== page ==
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Atmospheric Measurement Techniques An interactive open-access journal of the European Geosciences Union
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Volume 6, issue 8
Atmos. Meas. Tech., 6, 1993–2005, 2013
© Author(s) 2013. This work is distributed under
the Creative Commons Attribution 3.0 License.

Special issue: Measurements of ship emissions

Atmos. Meas. Tech., 6, 1993–2005, 2013
© Author(s) 2013. This work is distributed under
the Creative Commons Attribution 3.0 License.

Research article 13 Aug 2013

Research article | 13 Aug 2013

Stack emission monitoring using non-dispersive infrared spectroscopy with an optimized nonlinear absorption cross interference correction algorithm

Y. W. Sun1,*, C. Liu2,*, K. L. Chan3, P. H. Xie1, W. Q. Liu1, Y. Zeng1, S. M. Wang1, S. H. Huang1, J. Chen1, Y. P. Wang1, and F. Q. Si1 Y. W. Sun et al.
  • 1Key Laboratory of Environmental Optics and Technology, Anhui Institute of Optics and Fine Mechanics, Chinese Academy of Sciences, Hefei 230031, China
  • 2Harvard–Smithsonian Center for Astrophysics, Harvard University, Cambridge, MA, USA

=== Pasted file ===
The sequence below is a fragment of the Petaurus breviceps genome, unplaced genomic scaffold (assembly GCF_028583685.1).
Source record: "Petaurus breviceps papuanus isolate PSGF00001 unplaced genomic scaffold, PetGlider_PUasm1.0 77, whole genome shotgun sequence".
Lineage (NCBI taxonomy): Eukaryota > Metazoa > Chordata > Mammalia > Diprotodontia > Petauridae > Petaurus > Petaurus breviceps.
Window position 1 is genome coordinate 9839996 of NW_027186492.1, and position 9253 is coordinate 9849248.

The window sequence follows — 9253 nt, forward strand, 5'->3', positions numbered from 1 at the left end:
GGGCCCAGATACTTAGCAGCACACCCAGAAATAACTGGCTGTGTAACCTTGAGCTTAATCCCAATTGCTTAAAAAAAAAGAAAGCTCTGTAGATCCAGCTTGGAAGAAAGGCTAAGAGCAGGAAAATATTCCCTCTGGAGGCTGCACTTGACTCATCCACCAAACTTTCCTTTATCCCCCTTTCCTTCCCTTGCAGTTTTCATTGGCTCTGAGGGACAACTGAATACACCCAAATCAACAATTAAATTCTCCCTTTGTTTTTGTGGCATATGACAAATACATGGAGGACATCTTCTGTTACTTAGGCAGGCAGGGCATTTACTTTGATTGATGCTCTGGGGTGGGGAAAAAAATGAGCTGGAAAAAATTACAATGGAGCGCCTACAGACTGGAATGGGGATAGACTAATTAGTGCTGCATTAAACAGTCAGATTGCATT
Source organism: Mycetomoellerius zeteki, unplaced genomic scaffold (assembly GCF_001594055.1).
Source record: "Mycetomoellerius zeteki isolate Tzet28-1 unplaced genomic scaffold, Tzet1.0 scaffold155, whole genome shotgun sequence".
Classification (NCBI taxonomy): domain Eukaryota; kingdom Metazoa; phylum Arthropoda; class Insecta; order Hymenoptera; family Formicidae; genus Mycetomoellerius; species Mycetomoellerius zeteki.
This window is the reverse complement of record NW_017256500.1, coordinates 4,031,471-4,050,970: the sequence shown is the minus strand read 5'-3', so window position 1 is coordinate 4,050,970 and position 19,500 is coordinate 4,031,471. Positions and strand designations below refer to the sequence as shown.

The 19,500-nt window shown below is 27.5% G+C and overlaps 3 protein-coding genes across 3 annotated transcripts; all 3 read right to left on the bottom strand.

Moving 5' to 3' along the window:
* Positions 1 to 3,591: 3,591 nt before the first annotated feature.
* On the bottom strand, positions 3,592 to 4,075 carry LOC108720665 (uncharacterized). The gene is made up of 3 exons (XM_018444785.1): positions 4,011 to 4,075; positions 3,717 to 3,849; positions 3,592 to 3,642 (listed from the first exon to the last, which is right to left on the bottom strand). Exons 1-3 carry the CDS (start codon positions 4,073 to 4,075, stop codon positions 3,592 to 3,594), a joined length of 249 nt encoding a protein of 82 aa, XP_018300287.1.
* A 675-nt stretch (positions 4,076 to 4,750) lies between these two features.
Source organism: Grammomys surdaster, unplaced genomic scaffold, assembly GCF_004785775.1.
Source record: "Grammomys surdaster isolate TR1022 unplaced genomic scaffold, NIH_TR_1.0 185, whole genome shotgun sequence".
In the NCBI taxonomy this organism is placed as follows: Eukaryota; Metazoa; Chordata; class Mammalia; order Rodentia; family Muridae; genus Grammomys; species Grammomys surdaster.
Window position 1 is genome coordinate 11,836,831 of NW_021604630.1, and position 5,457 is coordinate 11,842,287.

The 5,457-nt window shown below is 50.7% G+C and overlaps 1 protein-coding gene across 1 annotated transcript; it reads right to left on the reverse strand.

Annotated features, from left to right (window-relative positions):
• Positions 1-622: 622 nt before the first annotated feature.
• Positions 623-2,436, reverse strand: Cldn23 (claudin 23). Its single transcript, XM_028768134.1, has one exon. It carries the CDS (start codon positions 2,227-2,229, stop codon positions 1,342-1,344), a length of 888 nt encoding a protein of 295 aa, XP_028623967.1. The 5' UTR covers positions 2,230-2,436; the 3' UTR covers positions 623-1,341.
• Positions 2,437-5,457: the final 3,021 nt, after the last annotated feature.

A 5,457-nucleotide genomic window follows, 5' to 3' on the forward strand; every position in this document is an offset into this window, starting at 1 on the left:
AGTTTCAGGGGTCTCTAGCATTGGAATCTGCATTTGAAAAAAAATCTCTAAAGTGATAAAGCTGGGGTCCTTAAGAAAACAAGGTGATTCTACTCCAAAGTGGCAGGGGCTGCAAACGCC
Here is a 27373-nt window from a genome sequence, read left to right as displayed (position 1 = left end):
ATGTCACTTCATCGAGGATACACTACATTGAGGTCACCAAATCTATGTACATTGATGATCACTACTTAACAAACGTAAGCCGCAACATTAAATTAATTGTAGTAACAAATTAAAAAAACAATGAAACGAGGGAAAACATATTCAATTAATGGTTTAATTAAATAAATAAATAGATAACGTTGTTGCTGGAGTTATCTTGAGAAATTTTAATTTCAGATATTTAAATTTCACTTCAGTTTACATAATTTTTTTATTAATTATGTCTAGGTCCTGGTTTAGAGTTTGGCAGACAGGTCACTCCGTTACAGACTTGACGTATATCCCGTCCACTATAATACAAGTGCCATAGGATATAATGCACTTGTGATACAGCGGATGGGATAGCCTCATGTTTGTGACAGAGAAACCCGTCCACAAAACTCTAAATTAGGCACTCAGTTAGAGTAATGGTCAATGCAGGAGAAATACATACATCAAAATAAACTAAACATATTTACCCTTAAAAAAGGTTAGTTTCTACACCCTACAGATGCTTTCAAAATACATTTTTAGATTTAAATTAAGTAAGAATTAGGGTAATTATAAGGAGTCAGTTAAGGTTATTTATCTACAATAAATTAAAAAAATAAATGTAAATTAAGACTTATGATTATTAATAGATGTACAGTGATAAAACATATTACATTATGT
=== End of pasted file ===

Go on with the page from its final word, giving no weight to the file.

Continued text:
• 3School of Energy and Environment, City University of Hong Kong, Hong Kong
  • *These two authors contributed equally to this work.

Abstract. In this paper, we present an optimized analysis algorithm for non-dispersive infrared (NDIR) to in situ monitor stack emissions. The proposed algorithm simultaneously compensates for nonlinear absorption and cross interference among different gases. We present a mathematical derivation for the measurement error caused by variations in interference coefficients when nonlinear absorption occurs. The proposed algorithm is derived from a classical one and uses interference functions to quantify cross interference. The interference functions vary proportionally with the nonlinear absorption. Thus, interference coefficients among different gases can be modeled by the interference functions whether gases are characterized by linear or nonlinear absorption. In this study, the simultaneous analysis of two components (CO2 and CO) serves as an example for the validation of the proposed algorithm. The interference functions in this case can be obtained by least-squares fitting with third-order polynomials. Experiments show that the results of cross interference correction are improved significantly by utilizing the fitted interference functions when nonlinear absorptions occur. The dynamic measurement ranges of CO2 and CO are improved by about a factor of 1.8 and 3.5, respectively. A commercial analyzer with high accuracy was used to validate the CO and CO2 measurements derived from the NDIR analyzer prototype in which the new algorithm was embedded. The comparison of the two analyzers show that the prototype works well both within the linear and nonlinear ranges.

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